With the summer heat dissipating, sunshine accenting the changing colors, and pumpkin spice flavoring everywhere you look, what better time is there to explore the outdoor wonders of Warren County?
Take a relaxing moment away from the hustle and bustle next to a calming spring, or enjoy a breathtaking view at the peak of an unexplored hiking trail. Warren County has waterways for kayaking and hidden paths waiting to be discovered on foot. There is something for any outdoor adventurer in Northwest New Jersey.
Don’t know where to go first? Here are three options to get you started:
Jenny Jump State Forest, 330 State Park Road, Great Meadows
With 14 miles of hiking trails for a variety of fitness levels, Jenny Jump State Forest‘s 4,400 acres of wilderness pretty much guarantees a true nature experience. Whether staying overnight in the park’s camping area, which includes limited shelter accommodations, or just visiting for the day for some bass fishing, mountain biking, or a climb up Summit Trail to see the sweeping fall foliage, the trip to Jenny Jump is worth it. Pro Tip: Astronomy programs are held at the observatory most Saturdays from April through October. See the events schedule at uacnj.org.
Stephens State Park, 800 Willow Grove Street, Hackettstown
If a chilly fall evening in front of a campfire, telling spooky Halloween stories is your idea of a good time, the campsites at Stephens State Park are open through Oct. 31. During the day, the family-friendly park features six miles of trails, seasonal trout fishing in the Musconetcong, picnic areas with playground equipment, and a full schedule of historical and nature programs. Pro Tip: Looking for more of a challenge? Rock climbing is available, with a signed waiver, nearby on Waterloo Road.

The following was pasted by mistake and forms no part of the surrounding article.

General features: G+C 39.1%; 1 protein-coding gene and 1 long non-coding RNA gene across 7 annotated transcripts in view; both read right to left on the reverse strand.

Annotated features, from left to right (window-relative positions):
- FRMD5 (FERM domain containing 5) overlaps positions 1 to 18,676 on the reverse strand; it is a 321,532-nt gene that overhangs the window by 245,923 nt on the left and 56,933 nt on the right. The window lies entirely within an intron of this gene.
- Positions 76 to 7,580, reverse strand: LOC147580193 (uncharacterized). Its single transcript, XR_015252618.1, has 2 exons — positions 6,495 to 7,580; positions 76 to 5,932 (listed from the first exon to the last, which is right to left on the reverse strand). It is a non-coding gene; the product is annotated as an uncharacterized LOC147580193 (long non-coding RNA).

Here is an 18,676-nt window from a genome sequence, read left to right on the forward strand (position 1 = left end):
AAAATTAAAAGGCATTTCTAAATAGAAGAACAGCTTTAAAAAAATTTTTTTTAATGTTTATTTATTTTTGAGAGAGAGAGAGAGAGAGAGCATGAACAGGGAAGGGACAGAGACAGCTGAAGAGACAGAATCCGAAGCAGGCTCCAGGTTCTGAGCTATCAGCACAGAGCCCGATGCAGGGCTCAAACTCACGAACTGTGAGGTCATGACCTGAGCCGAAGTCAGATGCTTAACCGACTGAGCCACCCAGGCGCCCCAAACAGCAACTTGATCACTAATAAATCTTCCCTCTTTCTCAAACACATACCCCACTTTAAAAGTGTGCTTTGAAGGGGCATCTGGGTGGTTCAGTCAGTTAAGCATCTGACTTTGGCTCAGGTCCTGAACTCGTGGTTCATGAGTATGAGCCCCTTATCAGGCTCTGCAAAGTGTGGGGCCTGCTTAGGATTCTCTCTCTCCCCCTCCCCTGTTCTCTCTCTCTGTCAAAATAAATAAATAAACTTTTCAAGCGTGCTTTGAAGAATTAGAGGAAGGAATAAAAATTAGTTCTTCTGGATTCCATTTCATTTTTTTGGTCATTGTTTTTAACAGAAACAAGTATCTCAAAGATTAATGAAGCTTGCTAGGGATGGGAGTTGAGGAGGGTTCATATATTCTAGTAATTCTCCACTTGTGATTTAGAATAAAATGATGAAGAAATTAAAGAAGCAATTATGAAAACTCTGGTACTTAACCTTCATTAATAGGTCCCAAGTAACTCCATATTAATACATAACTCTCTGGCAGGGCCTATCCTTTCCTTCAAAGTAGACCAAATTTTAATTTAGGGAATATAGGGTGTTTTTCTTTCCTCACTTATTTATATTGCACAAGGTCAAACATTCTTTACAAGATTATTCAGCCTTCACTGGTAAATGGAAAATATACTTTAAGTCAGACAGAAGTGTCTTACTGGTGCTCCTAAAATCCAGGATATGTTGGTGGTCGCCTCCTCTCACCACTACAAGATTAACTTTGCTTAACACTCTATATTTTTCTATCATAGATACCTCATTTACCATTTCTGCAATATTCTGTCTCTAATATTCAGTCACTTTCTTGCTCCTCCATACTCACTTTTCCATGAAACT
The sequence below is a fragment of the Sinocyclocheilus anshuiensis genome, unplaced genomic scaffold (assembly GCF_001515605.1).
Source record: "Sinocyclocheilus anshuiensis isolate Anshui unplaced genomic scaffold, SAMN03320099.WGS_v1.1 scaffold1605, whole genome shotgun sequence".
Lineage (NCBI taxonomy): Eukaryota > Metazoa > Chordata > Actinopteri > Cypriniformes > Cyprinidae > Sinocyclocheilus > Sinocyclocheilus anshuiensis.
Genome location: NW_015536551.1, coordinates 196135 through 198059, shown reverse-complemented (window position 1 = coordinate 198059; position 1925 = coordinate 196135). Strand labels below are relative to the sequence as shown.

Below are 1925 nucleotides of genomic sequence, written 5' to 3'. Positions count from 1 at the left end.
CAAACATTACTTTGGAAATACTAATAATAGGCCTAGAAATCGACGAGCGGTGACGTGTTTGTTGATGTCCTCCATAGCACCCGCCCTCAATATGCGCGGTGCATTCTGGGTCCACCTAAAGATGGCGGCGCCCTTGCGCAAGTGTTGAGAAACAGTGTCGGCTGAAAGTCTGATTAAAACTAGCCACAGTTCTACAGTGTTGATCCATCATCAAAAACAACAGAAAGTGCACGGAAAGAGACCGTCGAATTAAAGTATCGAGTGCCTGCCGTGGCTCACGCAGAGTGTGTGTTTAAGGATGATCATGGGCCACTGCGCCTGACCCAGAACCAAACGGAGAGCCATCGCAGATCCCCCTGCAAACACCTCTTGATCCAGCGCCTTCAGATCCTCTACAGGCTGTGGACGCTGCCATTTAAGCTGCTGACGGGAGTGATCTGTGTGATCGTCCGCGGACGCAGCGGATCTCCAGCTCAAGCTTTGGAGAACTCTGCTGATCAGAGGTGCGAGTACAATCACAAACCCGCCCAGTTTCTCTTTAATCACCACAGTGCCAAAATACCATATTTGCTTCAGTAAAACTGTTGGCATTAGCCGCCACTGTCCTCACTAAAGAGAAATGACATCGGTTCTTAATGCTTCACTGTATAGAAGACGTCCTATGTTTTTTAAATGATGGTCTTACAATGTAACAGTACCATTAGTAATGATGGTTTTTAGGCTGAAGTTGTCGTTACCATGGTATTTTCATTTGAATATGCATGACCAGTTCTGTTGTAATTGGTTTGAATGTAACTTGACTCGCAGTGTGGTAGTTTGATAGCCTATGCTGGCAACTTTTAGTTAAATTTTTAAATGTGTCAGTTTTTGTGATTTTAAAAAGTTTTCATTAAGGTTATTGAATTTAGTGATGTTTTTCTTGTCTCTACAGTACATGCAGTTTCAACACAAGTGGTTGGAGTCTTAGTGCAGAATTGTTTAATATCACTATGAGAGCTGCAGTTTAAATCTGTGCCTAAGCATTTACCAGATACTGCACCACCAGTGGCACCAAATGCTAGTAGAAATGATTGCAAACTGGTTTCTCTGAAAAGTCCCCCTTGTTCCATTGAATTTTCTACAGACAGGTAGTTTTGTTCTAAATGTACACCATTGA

White Lake Natural Resource Area, 120 Stillwater Rd., Blairstown
This gem is calling to anyone looking for a relaxing place to get in some late-season kayaking or canoeing. In addition to the beautiful crystal blue 69-acre lake, which is spring fed, White Lake Natural Resource Area features easy walking paths along an array of habitats including meadows, hemlock forests, and sinkhole ponds. There is plenty for visitors to look at, from rare plants to wildlife (including goliath snapping turtles), and remnants of historical buildings. The resource area is owned by Warren County. The Nature Conservancy acts as steward.
Spending time outdoors has been proven to be beneficial to your health. According to the Harvard Health Letter, Vitamin D, which is gained from sun exposure (preferably with proper sun safety precautions), is a natural way to help fight disease, including promoting heart health and combating depression. And no one doubts the benefits of raising the heartbeat with a brisk walk or hike.
So what are you waiting for? Head out and explore Warren County’s outdoor spaces today. Then let us know your favorite spot in the comments!